Rhabdo what?!

By Dave 0

This is going to be a short article, at least by my standards anyway. It was originally a long facebook post but I though damn it, I want a few hits to the website. ANYWAY…

Yea it’s about Rhabdomyolysis but I promise its short.

Some of you may have noticed that there has been a lot of mudslinging directed at Crossfit the past month or so (more than normal) – which I wasn’t a part of. Again, Crossfit has gotten me to where I am currently and I still acquire great information from a lot of solid Crossfit coaches. I defend Crossfit a lot but sometimes they really do some crazy shit that does make you step back and wonder what the fuck they were thinking. Anyway, that’s my view of Crossfit.

I was watching a UFC Heavyweight title fight over the weekend and I was amazed when I heard the commentator, Joe Rogan talking about the challenger and how his training camp was ‘state of the art’ because he was getting his bloods tested at the end of each day (which seems more than excessive and probably counter productive to me) and Joe was saying how during the last fight camp, the challenger’s muscles actually broke down and made his blood toxic due to the fact he was training so hard. At this point I was wondering if Joe was trying to explain Rhabdo and lo and behold, Mr. Rogan proceeds to take a stab at pronouncing the word (It took me about 5 years practice) and then mentioned Crossfit in the same sentence.


Not the best mascot in the world but one of the more moderate Crossfit PR disasters


At that point I actually thought wow, if I was a Crossfit coach and living in the States especially, I’d be pissed. The witch-hunt has gone main stream! The previous day I had re-read this article and would agree with pretty much all of it.

Crossfit does not cause Rhabdo. Inexperienced coaches and shit programming does (along with severe dehydration and being crushed in World War 2). Although not strictly inexperienced coaches, I know a few very good ones, although not in this country, so my clientele is still somewhat safe.

Back to Rhabdo, I have been training for about 20 years now at various levels and sports and haven’t managed to witness a single case of Rhabdo. I remember attending the Crossfit Football cert in Tampa a few years ago and John Welbourne (who played in the NFL) said the same thing, and he would have witnessed a couple of more slightly intensive sessions than myself.

But what the Rhabdo panic does highlight is the need for progressions and planning in coaching. There has to be some sort of progressive overload or time for a person to get accustomed to new movements. Ironically an old Crossfit mantra of Technique, Consistency, Intensity is a golden rule. It is so simple, yet so overlooked or at least forgotten about not long after the level 1 cert is hung up on the wall.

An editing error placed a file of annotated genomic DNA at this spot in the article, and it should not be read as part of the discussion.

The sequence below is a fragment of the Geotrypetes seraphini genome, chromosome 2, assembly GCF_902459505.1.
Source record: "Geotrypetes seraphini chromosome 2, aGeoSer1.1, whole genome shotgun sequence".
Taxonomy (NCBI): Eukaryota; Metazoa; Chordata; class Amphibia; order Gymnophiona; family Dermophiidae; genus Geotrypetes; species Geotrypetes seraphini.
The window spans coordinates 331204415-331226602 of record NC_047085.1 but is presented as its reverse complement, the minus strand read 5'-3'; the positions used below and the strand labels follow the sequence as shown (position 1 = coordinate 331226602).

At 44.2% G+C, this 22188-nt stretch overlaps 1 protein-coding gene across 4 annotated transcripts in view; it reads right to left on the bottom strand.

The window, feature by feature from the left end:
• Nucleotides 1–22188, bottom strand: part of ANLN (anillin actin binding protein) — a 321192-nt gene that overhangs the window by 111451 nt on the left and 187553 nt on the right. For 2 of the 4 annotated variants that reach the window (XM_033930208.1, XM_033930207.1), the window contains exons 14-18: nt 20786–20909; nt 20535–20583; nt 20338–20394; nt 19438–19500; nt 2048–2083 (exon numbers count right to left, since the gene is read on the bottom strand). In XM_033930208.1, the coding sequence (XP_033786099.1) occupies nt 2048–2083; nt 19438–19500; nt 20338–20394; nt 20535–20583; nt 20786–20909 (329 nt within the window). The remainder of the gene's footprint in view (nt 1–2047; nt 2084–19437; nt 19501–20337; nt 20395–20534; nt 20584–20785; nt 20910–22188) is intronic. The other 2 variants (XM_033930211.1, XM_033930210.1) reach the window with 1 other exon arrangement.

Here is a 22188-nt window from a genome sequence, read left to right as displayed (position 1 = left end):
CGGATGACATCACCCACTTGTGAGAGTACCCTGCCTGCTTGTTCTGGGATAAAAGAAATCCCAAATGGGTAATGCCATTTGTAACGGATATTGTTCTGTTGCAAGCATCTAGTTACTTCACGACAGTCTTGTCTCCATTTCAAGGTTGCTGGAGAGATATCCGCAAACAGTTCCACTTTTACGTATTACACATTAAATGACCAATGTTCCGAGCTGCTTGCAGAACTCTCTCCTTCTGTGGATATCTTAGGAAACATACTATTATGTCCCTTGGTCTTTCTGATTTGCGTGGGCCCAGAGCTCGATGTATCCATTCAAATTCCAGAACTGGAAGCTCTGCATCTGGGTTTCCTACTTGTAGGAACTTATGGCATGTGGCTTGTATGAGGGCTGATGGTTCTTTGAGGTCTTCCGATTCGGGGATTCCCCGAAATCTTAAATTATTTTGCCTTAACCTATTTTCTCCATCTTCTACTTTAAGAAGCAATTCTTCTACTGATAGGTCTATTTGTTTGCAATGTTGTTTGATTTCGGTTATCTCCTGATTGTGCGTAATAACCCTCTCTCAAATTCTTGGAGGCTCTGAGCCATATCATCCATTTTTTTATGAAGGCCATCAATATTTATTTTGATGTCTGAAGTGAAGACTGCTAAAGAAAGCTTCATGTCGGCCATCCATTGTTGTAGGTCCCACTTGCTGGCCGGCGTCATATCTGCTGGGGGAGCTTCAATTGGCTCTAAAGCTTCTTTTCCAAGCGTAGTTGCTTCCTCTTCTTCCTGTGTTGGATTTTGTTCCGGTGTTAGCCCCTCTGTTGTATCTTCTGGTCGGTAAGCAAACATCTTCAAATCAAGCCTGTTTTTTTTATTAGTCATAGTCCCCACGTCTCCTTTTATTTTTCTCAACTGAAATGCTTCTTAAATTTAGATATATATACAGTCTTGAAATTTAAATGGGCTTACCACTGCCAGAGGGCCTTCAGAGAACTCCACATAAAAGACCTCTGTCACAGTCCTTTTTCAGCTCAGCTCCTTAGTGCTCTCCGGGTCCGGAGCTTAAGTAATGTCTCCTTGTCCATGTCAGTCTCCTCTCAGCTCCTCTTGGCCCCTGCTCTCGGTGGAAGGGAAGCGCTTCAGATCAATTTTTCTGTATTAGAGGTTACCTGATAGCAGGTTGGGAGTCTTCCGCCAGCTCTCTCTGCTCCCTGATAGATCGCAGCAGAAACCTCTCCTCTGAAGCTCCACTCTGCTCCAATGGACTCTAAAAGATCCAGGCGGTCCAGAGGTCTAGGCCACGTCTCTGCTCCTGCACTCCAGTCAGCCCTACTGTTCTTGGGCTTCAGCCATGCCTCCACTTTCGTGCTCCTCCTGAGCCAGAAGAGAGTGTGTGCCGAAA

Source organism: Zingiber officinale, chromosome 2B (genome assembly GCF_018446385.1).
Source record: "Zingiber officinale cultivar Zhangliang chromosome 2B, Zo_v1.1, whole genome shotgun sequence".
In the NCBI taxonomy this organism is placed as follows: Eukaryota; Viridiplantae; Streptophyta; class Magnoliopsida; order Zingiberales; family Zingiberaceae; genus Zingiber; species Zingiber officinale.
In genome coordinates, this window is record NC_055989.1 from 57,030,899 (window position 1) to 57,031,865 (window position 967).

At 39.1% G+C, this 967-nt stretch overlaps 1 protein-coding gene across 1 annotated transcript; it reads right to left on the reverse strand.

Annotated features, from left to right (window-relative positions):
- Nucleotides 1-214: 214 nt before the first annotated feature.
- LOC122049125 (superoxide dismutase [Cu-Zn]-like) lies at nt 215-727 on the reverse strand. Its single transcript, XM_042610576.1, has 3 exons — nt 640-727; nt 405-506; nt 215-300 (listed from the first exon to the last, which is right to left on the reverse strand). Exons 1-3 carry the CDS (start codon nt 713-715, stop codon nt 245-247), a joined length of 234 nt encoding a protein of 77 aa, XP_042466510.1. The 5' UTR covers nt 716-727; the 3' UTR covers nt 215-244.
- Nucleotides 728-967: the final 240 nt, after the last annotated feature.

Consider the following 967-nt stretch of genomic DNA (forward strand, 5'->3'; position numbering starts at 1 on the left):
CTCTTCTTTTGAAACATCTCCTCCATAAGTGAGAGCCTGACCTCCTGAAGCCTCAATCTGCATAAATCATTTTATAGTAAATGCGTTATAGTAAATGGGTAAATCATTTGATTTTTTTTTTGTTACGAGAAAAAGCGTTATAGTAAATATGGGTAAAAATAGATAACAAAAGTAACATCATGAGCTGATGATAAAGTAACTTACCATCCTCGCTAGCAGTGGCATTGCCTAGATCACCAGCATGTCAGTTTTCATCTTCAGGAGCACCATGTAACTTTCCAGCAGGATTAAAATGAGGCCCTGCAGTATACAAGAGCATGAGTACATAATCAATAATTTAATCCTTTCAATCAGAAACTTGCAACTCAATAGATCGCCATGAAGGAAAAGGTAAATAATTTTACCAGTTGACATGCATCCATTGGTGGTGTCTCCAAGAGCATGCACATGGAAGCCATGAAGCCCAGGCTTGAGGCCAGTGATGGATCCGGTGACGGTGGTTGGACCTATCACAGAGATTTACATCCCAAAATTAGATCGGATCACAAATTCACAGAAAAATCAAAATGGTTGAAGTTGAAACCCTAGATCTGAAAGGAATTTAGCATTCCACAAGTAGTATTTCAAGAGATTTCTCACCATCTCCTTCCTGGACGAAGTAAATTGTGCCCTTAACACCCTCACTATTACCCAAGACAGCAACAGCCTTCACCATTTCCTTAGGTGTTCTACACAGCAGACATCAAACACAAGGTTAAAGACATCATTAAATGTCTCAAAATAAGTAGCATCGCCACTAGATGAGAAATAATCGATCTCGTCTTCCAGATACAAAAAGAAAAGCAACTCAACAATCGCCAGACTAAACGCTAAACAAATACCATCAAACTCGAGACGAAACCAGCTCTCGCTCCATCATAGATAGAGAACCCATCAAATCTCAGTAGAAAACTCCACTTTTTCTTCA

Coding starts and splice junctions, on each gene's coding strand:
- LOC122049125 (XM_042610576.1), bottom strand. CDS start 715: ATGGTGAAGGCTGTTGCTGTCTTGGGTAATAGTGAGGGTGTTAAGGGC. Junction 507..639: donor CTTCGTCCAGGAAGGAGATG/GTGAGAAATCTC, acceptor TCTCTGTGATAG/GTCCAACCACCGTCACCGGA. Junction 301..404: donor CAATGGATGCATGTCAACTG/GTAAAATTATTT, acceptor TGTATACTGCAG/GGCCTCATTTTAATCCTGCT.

There should absolutely be no room for a movement in a conditioning block or metcon if the athlete in question has not demonstrated the ability to perform said movement consistently (or at all!).

Justin Lascek of 70sbig also speaks a tonne of sense in this article

Doing even a half-assed job at programming will net you almost zero injuries and progress if you adhere to two main ideas: 1) don’t do anything stupid and 2) condition the bodies of trainees and clients to their workouts via some sort of progression.

(If you are an aspiring coach, check out the book he was involved in writing).



Yep, and I would even take this one a little further, stop including complex movements in conditioning workouts. When you are fatigued, the last thing you need (or want) to be doing is something complex. This can be tricky to implement at first. As a coach you want to keep workouts fun and exciting (not to mention variability stops boredom and lack of boredom stops people leaving the gym). Lack of high rep complex shit stops people getting hurt too and that is Dan John’s number 1 rule of coaching ‘Do no harm’. This should be rules 2,3,4,5 as well. And these rules should be referred to often.

Just to underline this isn’t me blasting any single style or modality of training, it is more about looking at the coaching out there and having a look at what is going on. Entry points for beginners should be determined or at least the coach should be able to assess the ability of each person that comes through their doors to train and get better at what ever it is they want to improve. And once that assessment is made, their workouts should be structured accordingly, it just isn’t good enough to throw someone into the deep end at this stage and see if they sink or swim. Especially not if you’re a swimming coach.

Injuries happen but some programming, progressions and sensible use of intensity ensures that this is kept to a minimum. As a coach, randomly picking exercises and throwing them into workouts is not good enough.



author: Dave